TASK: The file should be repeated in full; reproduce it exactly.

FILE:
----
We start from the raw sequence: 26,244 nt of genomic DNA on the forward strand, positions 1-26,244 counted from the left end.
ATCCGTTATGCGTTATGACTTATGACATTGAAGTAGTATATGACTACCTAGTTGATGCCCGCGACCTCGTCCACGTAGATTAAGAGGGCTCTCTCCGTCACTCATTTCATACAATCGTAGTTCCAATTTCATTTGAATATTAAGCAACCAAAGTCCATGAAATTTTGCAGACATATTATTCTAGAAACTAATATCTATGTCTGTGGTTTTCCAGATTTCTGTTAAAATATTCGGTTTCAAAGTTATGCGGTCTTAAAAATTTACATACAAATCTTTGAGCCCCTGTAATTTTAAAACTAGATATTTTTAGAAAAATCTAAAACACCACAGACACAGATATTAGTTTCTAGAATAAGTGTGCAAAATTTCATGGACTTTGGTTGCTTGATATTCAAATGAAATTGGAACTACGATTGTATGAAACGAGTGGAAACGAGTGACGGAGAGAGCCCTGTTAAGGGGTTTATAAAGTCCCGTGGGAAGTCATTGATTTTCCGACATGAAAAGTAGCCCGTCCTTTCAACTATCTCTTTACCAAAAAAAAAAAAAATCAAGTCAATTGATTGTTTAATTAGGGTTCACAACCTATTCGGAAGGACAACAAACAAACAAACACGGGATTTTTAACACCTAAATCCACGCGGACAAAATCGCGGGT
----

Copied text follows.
We start from the raw sequence: 26,244 nt of genomic DNA on the forward strand, positions 1-26,244 counted from the left end.
ATCCGTTATGCGTTATGACTTATGACATTGAAGTAGTATATGACTACCTAGTTGATGCCCGCGACCTCGTCCACGTAGATTAAGAGGGCTCTCTCCGTCACTCATTTCATACAATCGTAGTTCCAATTTCATTTGAATATTAAGCAACCAAAGTCCATGAAATTTTGCAGACATATTATTCTAGAAACTAATATCTATGTCTGTGGTTTTCCAGATTTCTGTTAAAATATTCGGTTTCAAAGTTATGCGGTCTTAAAAATTTACATACAAATCTTTGAGCCCCTGTAATTTTAAAACTAGATATTTTTAGAAAAATCTAAAACACCACAGACACAGATATTAGTTTCTAGAATAAGTGTGCAAAATTTCATGGACTTTGGTTGCTTGATATTCAAATGAAATTGGAACTACGATTGTATGAAACGAGTGGAAACGAGTGACGGAGAGAGCCCTGTTAAGGGGTTTATAAAGTCCCGTGGGAAGTCATTGATTTTCCGACATGAAAAGTAGCCCGTCCTTTCAACTATCTCTTTACCAAAAAAAAAAAAAATCAAGTCAATTGATTGTTTAATTAGGGTTCACAACCTATTCGGAAGGACAACAAACAAACAAACACGGGATTTTTAACACCTAAATCCACGCGGACAAAATCGCGGGT